by Katy Goodell
1st Grade, Riverbend Elementary
,Artful Teaching has become part of every day in the classroom. Whether it’s the vocabulary I’m using, a thinking routine, the actors toolbox, or tableaus, some part of each of our day involves techniques and skills I have acquired this year through this amazing opportunity. I have decided to share some pictures of some things I have done in my classroom using tableaus. I personally believe that handing students a paper and pencil doesn’t actually show all that they can do, especially when it comes to assessments. So, this year I chose to use tableaus as formal and informal assessment tools.
In these first three photos you see students laying on the floor in different shapes. We went through the actors toolbox then dove into some tableau work with plane shapes. During this time, students were learning all about different kinds of shapes in math. I used this time to include some tableau work to assess how the students were understanding sides, vertices, and angles.
You will notice that all three tableaus are on the ground. One of the characteristics of a tableau is that there are levels. Students seemed to really struggle through figuring out how a plane shape could have different leveles. They were so stuck on the fact that it’s two dimensional and the fact that they see these shapes as something flat. Next year, when I go through these lessons again, I really want to discuss in depth that just because a plane shape is flat doesn’t mean it has to be flat on top of a surface. It was really interesting to see the students struggle through this.
When we debriefed after our tableau work, students were surprised and seemingly caught off guard when I brought this to their attention. This made me reflect a bit on my teaching during these lessons. It showed me that I didn’t explain that just because it’s a plane shape, it doesn’t mean that it has to be “flat on the ground.”
With all of that being said, the kids were still successful during this process and they weren’t using a pencil and a piece of paper. They were reflecting on the different attributes of plane shapes and discussing how they could create those shapes as a team. Each team was able to create a plane shape without support from anyone other than their own team.
It was fun to watch them go through Think, Share, Plan, and Create. They could make it through Think and Share, but once we got that far, they were so excited to plan and then create that most of them would just start it. I had a hard time with that at first. I couldn’t decide if it really was appropriate to stop them when they were so excited to learn and create together. But I quickly got over that because it caused more issues than success. Throughout the year I have gotten more and more comfortable with the tableau process, which has me extremely excited for D.C. and next years implementation!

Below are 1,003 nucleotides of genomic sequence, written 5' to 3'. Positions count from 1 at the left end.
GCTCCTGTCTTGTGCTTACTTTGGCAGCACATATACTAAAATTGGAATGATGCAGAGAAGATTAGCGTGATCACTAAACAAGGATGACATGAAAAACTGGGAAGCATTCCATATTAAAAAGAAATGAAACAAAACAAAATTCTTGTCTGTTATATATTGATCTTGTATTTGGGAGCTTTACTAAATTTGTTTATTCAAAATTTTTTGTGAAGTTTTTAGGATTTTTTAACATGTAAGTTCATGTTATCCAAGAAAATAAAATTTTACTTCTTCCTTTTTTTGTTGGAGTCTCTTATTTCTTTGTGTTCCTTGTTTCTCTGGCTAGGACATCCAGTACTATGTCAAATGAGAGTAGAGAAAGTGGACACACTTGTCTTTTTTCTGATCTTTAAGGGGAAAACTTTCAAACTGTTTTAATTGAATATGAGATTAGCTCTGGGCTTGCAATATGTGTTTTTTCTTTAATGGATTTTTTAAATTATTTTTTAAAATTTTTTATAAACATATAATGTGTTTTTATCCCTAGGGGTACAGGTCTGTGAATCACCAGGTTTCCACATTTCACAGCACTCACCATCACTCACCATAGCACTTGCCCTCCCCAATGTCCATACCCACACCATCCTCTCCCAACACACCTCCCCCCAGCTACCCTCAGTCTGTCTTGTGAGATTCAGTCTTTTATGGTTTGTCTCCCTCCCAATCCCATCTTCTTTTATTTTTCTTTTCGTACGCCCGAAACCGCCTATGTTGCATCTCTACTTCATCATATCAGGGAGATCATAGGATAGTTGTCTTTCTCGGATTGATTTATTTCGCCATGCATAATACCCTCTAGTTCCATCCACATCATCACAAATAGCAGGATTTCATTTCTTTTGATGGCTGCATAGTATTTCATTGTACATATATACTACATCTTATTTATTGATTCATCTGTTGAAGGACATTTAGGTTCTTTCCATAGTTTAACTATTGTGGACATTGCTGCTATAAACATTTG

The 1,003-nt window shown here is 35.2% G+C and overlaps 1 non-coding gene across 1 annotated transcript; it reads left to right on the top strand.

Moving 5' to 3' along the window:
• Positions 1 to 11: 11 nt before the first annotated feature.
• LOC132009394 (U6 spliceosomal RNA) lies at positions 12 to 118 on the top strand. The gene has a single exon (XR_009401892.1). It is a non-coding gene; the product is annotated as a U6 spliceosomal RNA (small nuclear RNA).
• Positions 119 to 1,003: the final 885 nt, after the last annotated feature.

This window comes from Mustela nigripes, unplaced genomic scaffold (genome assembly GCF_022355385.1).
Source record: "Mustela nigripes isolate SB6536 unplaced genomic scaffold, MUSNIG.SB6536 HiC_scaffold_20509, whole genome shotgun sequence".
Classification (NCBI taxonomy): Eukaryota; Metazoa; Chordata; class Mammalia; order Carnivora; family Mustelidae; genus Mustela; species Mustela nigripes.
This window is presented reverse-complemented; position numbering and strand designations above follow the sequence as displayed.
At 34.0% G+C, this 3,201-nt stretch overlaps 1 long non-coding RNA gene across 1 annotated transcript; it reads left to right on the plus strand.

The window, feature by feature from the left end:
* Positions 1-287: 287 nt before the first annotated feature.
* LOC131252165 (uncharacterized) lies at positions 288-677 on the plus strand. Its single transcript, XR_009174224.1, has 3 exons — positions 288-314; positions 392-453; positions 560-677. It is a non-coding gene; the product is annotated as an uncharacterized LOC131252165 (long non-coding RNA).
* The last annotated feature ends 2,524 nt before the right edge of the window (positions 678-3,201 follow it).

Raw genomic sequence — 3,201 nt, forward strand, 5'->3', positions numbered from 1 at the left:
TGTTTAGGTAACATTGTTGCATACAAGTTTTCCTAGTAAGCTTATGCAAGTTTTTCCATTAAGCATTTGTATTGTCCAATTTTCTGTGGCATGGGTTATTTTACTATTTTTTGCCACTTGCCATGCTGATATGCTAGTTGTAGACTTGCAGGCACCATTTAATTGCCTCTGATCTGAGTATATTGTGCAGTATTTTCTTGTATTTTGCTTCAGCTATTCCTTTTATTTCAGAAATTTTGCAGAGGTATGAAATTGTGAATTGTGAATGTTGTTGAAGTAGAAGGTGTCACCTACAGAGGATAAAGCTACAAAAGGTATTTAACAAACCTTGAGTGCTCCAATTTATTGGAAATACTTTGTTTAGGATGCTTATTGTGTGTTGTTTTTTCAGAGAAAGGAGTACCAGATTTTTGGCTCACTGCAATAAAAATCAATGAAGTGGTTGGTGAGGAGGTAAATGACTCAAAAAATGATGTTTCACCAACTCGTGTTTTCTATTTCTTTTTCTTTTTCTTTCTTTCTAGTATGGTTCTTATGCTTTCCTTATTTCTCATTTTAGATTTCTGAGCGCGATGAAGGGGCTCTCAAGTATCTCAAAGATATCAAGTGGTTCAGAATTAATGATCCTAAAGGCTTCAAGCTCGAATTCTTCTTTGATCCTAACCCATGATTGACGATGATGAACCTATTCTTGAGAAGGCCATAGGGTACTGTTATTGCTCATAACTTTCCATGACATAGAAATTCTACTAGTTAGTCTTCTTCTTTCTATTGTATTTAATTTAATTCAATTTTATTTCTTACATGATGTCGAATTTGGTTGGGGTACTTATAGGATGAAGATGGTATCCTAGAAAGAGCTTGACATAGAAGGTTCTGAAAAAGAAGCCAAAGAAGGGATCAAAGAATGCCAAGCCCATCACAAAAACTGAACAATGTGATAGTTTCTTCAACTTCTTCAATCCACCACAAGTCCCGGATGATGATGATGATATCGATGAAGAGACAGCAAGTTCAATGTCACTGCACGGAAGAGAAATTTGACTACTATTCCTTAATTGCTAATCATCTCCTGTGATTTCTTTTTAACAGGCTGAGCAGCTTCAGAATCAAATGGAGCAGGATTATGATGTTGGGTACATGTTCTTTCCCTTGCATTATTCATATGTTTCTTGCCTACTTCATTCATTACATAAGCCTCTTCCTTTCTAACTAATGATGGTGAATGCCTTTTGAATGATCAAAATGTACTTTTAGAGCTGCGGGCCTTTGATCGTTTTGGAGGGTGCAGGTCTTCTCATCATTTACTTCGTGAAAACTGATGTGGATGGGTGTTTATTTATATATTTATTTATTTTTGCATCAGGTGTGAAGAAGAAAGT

In the next set of photos, you see students at different levels. You also see students being assessed once again. It was so great to have a tool to use this year aside from a paper and pencil. This second set of photos was taken during my formal observation earlier this year when my principal came in to observe. I had been talking about Artful Teaching and how much I had been enjoying spending some of my time outside of school at these amazing workshops when my principal said, why don’t you show me what you have been doing…
There are so many times where I feel that we as teachers feel like we have to show what we are doing with the curriculum and our implementation of it, that we forget there is an art form to teaching. Artful Teaching has helped me express my teaching art form in ways that I don’t think I would have come up with on my own.
During this lesson, my students were being assessed on what they had learned through the week about solid shapes. They had to consider the faces, verticse, sides, and angles. This was a very challenging lesson and assessment tool. We had done quite a bit of work with our foam solid shapes, and I knew my students had learned and understood quite a bit about the attributes about solid shapes, but they honestly blew me away during this assessment.